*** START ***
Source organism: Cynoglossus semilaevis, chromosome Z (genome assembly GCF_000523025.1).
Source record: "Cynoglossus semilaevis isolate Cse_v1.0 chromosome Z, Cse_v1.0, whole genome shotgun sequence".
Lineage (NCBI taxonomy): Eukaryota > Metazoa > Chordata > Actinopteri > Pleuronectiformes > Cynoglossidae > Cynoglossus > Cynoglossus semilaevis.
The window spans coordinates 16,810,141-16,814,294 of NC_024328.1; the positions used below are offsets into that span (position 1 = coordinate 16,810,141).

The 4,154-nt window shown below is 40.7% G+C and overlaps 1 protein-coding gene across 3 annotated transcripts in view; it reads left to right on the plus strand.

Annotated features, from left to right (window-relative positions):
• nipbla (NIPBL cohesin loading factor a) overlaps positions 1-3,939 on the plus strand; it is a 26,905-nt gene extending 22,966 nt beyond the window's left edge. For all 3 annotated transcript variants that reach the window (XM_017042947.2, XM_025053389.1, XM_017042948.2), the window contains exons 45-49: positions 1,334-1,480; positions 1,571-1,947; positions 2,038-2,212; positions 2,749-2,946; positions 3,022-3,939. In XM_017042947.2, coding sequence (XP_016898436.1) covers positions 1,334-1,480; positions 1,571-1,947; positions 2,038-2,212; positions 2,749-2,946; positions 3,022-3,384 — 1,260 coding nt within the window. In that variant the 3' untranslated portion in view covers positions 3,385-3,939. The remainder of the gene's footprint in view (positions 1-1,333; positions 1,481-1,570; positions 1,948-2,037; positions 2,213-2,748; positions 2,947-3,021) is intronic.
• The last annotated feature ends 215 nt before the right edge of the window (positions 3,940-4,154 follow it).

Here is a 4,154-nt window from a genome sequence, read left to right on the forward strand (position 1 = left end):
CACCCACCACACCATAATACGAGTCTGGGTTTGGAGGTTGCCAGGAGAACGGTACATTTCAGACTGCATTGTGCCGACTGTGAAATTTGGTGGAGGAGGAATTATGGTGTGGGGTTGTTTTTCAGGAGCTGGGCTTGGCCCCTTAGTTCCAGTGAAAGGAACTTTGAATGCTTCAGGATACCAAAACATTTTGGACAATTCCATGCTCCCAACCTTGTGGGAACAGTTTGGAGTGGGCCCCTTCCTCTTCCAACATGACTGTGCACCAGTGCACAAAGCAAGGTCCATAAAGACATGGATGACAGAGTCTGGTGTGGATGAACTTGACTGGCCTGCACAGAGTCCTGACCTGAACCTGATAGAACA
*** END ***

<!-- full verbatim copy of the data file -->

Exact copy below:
Source organism: Cynoglossus semilaevis, chromosome Z (genome assembly GCF_000523025.1).
Source record: "Cynoglossus semilaevis isolate Cse_v1.0 chromosome Z, Cse_v1.0, whole genome shotgun sequence".
Lineage (NCBI taxonomy): Eukaryota > Metazoa > Chordata > Actinopteri > Pleuronectiformes > Cynoglossidae > Cynoglossus > Cynoglossus semilaevis.
The window spans coordinates 16,810,141-16,814,294 of NC_024328.1; the positions used below are offsets into that span (position 1 = coordinate 16,810,141).

The 4,154-nt window shown below is 40.7% G+C and overlaps 1 protein-coding gene across 3 annotated transcripts in view; it reads left to right on the plus strand.

Annotated features, from left to right (window-relative positions):
• nipbla (NIPBL cohesin loading factor a) overlaps positions 1-3,939 on the plus strand; it is a 26,905-nt gene extending 22,966 nt beyond the window's left edge. For all 3 annotated transcript variants that reach the window (XM_017042947.2, XM_025053389.1, XM_017042948.2), the window contains exons 45-49: positions 1,334-1,480; positions 1,571-1,947; positions 2,038-2,212; positions 2,749-2,946; positions 3,022-3,939. In XM_017042947.2, coding sequence (XP_016898436.1) covers positions 1,334-1,480; positions 1,571-1,947; positions 2,038-2,212; positions 2,749-2,946; positions 3,022-3,384 — 1,260 coding nt within the window. In that variant the 3' untranslated portion in view covers positions 3,385-3,939. The remainder of the gene's footprint in view (positions 1-1,333; positions 1,481-1,570; positions 1,948-2,037; positions 2,213-2,748; positions 2,947-3,021) is intronic.
• The last annotated feature ends 215 nt before the right edge of the window (positions 3,940-4,154 follow it).

Here is a 4,154-nt window from a genome sequence, read left to right on the forward strand (position 1 = left end):
CACCCACCACACCATAATACGAGTCTGGGTTTGGAGGTTGCCAGGAGAACGGTACATTTCAGACTGCATTGTGCCGACTGTGAAATTTGGTGGAGGAGGAATTATGGTGTGGGGTTGTTTTTCAGGAGCTGGGCTTGGCCCCTTAGTTCCAGTGAAAGGAACTTTGAATGCTTCAGGATACCAAAACATTTTGGACAATTCCATGCTCCCAACCTTGTGGGAACAGTTTGGAGTGGGCCCCTTCCTCTTCCAACATGACTGTGCACCAGTGCACAAAGCAAGGTCCATAAAGACATGGATGACAGAGTCTGGTGTGGATGAACTTGACTGGCCTGCACAGAGTCCTGACCTGAACCTGATAGAACA